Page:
Can you please tell us a bit about yourself? What are your passions, hobbies, job?
I’m from a town called Montclair in New Jersey. I went to Rutgers University as an undergraduate and studied history. I do historical research. I often work with authors and for authors. My passions are history of course, but also theater. I like baseball. I volunteer with NPF, and that’s terrific. I’ve been doing it over 3 years now. I’m mostly involved in advocacy. I have taken part in Capitol Hill Day.
What type of psoriasis do you have, and how long have you experienced the disease?
I was about 30 at the time. I’m 66 now. It’s been a long haul. After about 5 years of psoriasis, I developed PsA due to the inflammation. I really embody 3 generations of treatments, topicals, infusions, and then the miracle of biologics.
When I went to my dermatologist, Dr. Mark Lebwohl, I was on crutches. We had 10 plus years of treating this disease. I got off the crutches but was still not improving. Then with the advent of biologics, I have been able to see great progress. I can get out and play softball. I never expected to be able to do that. It was a great social activity. It was good to get that kind of exercise.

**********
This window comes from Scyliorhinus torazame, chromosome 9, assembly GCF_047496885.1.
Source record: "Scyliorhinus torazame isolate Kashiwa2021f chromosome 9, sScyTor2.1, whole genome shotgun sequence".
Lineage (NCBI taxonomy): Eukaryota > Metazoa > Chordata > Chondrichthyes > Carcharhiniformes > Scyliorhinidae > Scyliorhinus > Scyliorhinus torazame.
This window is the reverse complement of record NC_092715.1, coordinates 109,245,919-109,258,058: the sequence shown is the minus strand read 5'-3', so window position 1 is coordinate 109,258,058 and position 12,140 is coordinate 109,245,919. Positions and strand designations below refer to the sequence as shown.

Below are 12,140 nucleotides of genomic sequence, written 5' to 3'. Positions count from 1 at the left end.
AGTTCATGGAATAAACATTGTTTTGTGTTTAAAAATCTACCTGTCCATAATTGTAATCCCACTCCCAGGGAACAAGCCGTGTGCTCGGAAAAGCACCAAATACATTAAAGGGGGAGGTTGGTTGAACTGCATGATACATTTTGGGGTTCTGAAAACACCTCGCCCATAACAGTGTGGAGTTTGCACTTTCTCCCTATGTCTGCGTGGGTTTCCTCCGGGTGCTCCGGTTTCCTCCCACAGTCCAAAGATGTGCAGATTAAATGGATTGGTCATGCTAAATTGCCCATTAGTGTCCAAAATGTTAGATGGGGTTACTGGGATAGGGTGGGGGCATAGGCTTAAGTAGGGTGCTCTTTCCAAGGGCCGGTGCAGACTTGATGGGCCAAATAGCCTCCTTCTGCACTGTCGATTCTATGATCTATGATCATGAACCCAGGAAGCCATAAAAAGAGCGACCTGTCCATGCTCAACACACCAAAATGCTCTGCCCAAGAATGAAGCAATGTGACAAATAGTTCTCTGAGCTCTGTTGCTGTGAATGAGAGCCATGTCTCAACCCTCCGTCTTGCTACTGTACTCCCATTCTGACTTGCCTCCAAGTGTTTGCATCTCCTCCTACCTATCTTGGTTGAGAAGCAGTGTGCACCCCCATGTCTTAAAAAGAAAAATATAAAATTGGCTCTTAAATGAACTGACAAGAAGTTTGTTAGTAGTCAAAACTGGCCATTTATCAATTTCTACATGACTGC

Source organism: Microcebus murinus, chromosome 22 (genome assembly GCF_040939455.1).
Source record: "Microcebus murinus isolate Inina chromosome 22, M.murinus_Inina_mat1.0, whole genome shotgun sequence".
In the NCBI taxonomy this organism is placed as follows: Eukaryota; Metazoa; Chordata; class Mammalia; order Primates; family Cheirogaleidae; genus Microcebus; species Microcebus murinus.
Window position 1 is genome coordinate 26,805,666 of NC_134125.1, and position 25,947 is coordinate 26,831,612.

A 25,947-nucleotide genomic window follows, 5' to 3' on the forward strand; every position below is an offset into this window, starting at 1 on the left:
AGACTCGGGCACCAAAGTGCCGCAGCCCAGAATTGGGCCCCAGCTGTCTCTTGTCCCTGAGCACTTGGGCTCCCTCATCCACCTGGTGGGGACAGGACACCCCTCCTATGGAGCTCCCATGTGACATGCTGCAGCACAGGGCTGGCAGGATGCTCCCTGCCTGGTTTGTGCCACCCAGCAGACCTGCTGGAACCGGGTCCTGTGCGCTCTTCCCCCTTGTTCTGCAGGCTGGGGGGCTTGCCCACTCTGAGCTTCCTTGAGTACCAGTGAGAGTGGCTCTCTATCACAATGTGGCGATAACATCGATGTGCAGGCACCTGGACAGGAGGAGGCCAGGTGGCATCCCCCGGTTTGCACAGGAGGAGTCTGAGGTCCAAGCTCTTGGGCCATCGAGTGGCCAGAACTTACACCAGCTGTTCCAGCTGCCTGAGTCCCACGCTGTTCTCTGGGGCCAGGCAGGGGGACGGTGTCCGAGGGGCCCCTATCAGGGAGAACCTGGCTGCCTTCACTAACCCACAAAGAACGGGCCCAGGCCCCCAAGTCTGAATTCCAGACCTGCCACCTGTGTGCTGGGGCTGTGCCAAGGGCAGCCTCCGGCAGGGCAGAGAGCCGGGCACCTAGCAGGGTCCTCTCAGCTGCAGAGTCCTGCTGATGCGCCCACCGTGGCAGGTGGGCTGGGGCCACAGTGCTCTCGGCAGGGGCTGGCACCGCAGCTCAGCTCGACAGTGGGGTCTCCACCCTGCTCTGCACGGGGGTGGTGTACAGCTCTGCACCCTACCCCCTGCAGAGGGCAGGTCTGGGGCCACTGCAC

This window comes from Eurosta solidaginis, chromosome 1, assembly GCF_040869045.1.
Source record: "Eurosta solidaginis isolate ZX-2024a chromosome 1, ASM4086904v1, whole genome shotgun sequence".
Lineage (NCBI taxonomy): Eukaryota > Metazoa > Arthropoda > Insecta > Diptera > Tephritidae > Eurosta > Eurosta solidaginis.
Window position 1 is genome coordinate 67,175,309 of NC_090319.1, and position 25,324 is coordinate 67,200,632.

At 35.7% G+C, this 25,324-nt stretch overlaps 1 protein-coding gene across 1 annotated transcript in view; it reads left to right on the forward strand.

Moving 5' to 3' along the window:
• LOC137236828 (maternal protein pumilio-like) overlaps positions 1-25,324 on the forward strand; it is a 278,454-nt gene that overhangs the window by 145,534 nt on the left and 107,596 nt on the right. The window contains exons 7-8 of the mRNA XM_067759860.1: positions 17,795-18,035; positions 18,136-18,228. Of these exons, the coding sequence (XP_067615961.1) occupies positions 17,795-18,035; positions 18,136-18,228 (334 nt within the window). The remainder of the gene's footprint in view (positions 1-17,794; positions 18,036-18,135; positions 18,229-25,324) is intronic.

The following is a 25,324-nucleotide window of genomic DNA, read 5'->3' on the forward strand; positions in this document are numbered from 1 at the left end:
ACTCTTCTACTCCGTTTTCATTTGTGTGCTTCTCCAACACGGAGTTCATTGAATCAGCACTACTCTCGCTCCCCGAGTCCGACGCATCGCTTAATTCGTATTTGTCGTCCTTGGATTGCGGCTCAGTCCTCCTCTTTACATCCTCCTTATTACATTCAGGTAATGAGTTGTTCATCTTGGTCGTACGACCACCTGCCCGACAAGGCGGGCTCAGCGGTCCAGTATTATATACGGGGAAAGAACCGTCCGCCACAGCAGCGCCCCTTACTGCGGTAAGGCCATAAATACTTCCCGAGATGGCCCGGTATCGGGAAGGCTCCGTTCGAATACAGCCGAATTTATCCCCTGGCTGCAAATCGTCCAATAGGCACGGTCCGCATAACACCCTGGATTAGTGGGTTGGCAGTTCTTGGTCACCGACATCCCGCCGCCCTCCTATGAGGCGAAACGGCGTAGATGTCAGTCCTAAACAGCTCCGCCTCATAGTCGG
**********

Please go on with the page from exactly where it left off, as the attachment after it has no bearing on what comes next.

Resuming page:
Do you have PsA or other related diseases (comorbidities)?
I have psoriatic arthritis. It started with psoriasis.
How would you describe your unique experience of having psoriasis?
It is unique to me, but certainly not unique in the broader scope of things. It is certainly evident when I am with my peers at NPF. When we talk about our disease, it is pretty clear that there is overlap.
It really impacted my life in a really severe way. My hands would swell. I’m a writer, editor and researcher. I remember one period of time where the joints were so swollen and painful that I couldn’t really hold a pen or write with any kind of ease. I lost a job. It was nothing personal. It was simply because I couldn’t type. In that business there are strict deadlines, and they couldn’t wait for my inflammation to go down.
Being on crutches, having the pain and discomfort of that. It was a chore to get on a bus, and since I live in New York City and have public transportation I don’t need or have a car here, so that was a challenge.